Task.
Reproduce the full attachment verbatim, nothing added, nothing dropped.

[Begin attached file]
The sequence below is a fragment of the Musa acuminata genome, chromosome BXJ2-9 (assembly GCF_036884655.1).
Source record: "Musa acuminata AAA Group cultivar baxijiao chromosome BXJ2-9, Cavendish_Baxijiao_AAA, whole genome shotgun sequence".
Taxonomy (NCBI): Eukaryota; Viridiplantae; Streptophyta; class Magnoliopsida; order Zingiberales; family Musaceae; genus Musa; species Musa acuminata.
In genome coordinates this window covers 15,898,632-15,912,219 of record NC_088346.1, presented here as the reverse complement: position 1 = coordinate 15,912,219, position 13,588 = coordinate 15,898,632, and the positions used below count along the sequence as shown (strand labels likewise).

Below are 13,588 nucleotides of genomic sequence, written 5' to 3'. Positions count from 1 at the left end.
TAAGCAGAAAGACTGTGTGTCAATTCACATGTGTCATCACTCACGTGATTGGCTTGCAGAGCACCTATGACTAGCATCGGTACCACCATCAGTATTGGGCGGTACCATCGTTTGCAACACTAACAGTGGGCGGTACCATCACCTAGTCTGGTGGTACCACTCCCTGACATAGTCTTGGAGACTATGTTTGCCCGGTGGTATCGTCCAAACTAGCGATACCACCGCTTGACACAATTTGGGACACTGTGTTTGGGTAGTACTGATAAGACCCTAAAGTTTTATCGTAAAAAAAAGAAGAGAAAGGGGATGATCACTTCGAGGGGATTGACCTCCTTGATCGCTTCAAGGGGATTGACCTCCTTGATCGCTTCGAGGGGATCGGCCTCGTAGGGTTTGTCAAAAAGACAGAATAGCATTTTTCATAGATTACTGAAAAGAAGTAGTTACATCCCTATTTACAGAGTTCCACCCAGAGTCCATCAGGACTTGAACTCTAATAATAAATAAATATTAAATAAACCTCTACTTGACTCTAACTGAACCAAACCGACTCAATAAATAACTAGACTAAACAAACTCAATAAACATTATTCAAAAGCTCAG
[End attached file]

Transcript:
The sequence below is a fragment of the Musa acuminata genome, chromosome BXJ2-9 (assembly GCF_036884655.1).
Source record: "Musa acuminata AAA Group cultivar baxijiao chromosome BXJ2-9, Cavendish_Baxijiao_AAA, whole genome shotgun sequence".
Taxonomy (NCBI): Eukaryota; Viridiplantae; Streptophyta; class Magnoliopsida; order Zingiberales; family Musaceae; genus Musa; species Musa acuminata.
In genome coordinates this window covers 15,898,632-15,912,219 of record NC_088346.1, presented here as the reverse complement: position 1 = coordinate 15,912,219, position 13,588 = coordinate 15,898,632, and the positions used below count along the sequence as shown (strand labels likewise).

Below are 13,588 nucleotides of genomic sequence, written 5' to 3'. Positions count from 1 at the left end.
TAAGCAGAAAGACTGTGTGTCAATTCACATGTGTCATCACTCACGTGATTGGCTTGCAGAGCACCTATGACTAGCATCGGTACCACCATCAGTATTGGGCGGTACCATCGTTTGCAACACTAACAGTGGGCGGTACCATCACCTAGTCTGGTGGTACCACTCCCTGACATAGTCTTGGAGACTATGTTTGCCCGGTGGTATCGTCCAAACTAGCGATACCACCGCTTGACACAATTTGGGACACTGTGTTTGGGTAGTACTGATAAGACCCTAAAGTTTTATCGTAAAAAAAAGAAGAGAAAGGGGATGATCACTTCGAGGGGATTGACCTCCTTGATCGCTTCAAGGGGATTGACCTCCTTGATCGCTTCGAGGGGATCGGCCTCGTAGGGTTTGTCAAAAAGACAGAATAGCATTTTTCATAGATTACTGAAAAGAAGTAGTTACATCCCTATTTACAGAGTTCCACCCAGAGTCCATCAGGACTTGAACTCTAATAATAAATAAATATTAAATAAACCTCTACTTGACTCTAACTGAACCAAACCGACTCAATAAATAACTAGACTAAACAAACTCAATAAACATTATTCAAAAGCTCAG